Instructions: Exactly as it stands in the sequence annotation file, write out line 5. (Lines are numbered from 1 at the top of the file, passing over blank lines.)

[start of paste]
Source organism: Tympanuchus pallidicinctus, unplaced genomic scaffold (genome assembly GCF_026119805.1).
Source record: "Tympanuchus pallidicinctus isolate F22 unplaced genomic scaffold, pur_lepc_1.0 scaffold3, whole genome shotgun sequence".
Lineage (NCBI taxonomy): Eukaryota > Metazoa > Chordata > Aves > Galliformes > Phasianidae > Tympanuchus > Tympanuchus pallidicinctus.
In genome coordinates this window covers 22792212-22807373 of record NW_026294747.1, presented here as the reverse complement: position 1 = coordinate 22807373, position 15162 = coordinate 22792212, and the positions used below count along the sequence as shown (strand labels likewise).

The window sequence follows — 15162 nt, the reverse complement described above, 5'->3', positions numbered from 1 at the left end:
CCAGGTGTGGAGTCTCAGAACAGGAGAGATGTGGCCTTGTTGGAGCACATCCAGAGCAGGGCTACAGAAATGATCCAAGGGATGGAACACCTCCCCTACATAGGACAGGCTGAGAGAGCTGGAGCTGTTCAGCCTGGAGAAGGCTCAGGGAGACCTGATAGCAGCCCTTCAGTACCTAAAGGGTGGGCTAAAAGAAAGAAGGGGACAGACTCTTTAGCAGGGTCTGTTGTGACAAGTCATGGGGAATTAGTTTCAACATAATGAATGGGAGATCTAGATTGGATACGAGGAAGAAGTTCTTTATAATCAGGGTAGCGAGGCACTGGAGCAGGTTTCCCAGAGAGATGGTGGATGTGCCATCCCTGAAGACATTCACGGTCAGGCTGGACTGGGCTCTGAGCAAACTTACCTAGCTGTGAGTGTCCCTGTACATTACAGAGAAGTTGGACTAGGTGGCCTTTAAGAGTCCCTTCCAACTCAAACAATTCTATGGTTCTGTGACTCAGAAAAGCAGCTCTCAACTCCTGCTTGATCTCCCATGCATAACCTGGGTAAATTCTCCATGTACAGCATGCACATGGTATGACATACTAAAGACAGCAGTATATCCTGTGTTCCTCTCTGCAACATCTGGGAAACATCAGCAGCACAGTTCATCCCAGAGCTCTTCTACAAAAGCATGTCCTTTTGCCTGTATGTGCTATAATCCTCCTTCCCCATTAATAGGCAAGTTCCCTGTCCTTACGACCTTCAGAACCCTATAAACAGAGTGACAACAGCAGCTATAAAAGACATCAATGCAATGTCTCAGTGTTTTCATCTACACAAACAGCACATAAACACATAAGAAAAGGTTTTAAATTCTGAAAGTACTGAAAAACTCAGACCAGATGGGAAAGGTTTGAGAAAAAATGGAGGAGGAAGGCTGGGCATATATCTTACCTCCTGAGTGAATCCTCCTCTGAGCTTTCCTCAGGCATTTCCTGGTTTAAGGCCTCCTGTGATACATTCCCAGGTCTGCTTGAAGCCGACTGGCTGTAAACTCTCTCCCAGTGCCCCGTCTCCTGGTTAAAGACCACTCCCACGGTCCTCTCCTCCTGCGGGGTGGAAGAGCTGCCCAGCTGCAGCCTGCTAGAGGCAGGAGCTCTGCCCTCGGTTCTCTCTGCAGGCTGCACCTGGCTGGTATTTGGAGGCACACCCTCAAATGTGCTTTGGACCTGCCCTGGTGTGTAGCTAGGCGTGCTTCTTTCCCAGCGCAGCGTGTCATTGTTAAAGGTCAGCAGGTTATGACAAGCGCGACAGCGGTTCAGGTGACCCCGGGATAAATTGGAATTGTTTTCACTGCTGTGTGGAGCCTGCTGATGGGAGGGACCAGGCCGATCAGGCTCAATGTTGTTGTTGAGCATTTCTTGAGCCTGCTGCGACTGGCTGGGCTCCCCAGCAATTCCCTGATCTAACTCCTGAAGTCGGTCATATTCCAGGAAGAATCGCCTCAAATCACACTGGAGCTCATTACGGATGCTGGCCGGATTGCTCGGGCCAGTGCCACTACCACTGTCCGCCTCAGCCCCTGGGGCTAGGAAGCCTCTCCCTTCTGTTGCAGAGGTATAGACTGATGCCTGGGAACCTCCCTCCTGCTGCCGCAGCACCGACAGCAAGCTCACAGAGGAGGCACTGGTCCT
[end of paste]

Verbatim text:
The window sequence follows — 15162 nt, the reverse complement described above, 5'->3', positions numbered from 1 at the left end: